Unfortunately many 3rd party libraries and poor handling of resources such as threads, JDBC drivers or filesystem handles makes unloading the previously used classloader impossible. This in turn means that during each redeploy all the previous versions of your classes will still reside in PermGen generating tens of megabytes of garbage during each redeploy.

The example application at hand is connecting to a relational database using JDBC drivers. When the application is started, the initializing code loads the JDBC driver to connect to the database. Corresponding to specification, this JDBC driver registers itself with java.sql.DriverManager. This registration includes storing a reference to an instance of the driver inside a static field of DriverManager.

Now, when the application is undeployed from the application server, java.sql.DriverManager will still hold that reference. As a result we have a live reference the driver class which in turn holds reference to the instance of java.lang.Classloader used to load the application.

And that instance of java.lang.ClassLoader still references all classes of the application, usually occupying tens of megabytes in PermGen. Which means that it would take just a handful of redeploys to fill a typically sized PermGen and get the “java.lang.OutOfMemoryError: PermGen space” error message in your logs.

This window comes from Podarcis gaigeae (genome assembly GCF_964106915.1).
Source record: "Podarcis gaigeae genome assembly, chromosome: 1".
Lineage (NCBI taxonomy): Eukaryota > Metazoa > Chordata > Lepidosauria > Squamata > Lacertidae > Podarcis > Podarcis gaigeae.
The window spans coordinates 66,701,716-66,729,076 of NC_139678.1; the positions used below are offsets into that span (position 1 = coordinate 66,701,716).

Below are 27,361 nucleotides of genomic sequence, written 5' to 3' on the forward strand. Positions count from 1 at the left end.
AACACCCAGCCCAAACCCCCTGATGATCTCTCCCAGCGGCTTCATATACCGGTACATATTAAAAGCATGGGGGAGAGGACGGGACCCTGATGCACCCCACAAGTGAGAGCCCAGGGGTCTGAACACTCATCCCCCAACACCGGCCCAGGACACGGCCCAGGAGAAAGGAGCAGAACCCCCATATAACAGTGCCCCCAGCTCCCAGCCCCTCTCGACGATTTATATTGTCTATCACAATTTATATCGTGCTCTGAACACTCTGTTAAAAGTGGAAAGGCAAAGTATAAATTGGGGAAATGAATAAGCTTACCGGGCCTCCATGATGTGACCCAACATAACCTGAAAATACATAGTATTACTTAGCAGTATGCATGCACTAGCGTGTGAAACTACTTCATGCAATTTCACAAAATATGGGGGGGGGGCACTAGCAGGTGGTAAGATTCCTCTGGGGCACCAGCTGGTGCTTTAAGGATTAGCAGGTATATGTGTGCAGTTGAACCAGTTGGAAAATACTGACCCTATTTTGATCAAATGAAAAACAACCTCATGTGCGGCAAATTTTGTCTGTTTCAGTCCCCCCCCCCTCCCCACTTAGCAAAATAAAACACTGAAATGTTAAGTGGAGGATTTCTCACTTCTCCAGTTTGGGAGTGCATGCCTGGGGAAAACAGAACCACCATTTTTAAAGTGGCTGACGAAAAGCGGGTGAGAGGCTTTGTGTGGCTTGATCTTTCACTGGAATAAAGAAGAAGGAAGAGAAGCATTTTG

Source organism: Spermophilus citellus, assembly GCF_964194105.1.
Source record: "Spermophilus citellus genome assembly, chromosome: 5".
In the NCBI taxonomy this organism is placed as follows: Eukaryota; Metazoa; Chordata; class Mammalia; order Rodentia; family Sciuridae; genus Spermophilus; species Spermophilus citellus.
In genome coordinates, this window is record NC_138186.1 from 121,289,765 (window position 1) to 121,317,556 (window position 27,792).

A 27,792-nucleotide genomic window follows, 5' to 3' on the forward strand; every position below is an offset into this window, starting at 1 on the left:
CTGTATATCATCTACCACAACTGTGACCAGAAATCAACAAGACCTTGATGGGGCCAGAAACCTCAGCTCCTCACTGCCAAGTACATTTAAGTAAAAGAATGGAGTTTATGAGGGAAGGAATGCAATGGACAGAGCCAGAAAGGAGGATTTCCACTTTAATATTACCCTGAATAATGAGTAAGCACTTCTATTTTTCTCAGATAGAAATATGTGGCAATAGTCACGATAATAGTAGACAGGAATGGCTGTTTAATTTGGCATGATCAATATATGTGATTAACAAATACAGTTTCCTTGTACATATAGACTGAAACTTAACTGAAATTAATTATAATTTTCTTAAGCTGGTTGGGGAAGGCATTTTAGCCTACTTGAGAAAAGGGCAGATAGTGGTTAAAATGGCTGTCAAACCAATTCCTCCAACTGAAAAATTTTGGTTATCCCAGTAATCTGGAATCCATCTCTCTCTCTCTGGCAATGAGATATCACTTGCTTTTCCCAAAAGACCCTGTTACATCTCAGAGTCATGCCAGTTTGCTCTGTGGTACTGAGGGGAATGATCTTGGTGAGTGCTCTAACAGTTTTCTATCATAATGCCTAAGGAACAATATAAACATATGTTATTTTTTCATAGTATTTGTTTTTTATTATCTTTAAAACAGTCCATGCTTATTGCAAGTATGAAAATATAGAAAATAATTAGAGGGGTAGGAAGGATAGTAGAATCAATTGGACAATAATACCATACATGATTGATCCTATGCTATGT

The solution

1. Solving initialization-time OutOfMemoryError

When the OutOfMemoryError due to PermGen exhaustion is triggered during the application launch, the solution is simple. The application just needs more room to load all the classes to the PermGen area so we just need to increase its size. To do so, alter your application launch configuration and add (or increase if present) the -XX:MaxPermSize parameter similar to the following example:

java -XX:MaxPermSize=512m com.yourcompany.YourClass

In the example above, the JVM that PermGen is allowed to grow up to 512MB before complaining in the form of OutOfMemoryError.

2. Solving redeploy-time OutOfMemoryError

When the OutOfMemoryError occurs right after you redeploy the application, you are facing a classloader leakage. In such case the easiest and most straightforward way to solve the problem is to grab a 14-day free trial on Plumbr, find the offending code and solve it in minutes.

The alternatives for those who cannot use Plumbr or decide otherwise is also present. For this, you should proceed with heap dump analysis – taking the heap dump after a redeploy similar to following example

jmap -dump:format=b,file=dump.hprof <process-id>

open the dump with your favourite heap dump analyzer (Eclipse MAT is a good tool for that). In the analyzer, you can look for duplicate classes, especially those loading your application classes. From there, you need to progress to all classloaders to find the currently active classloader.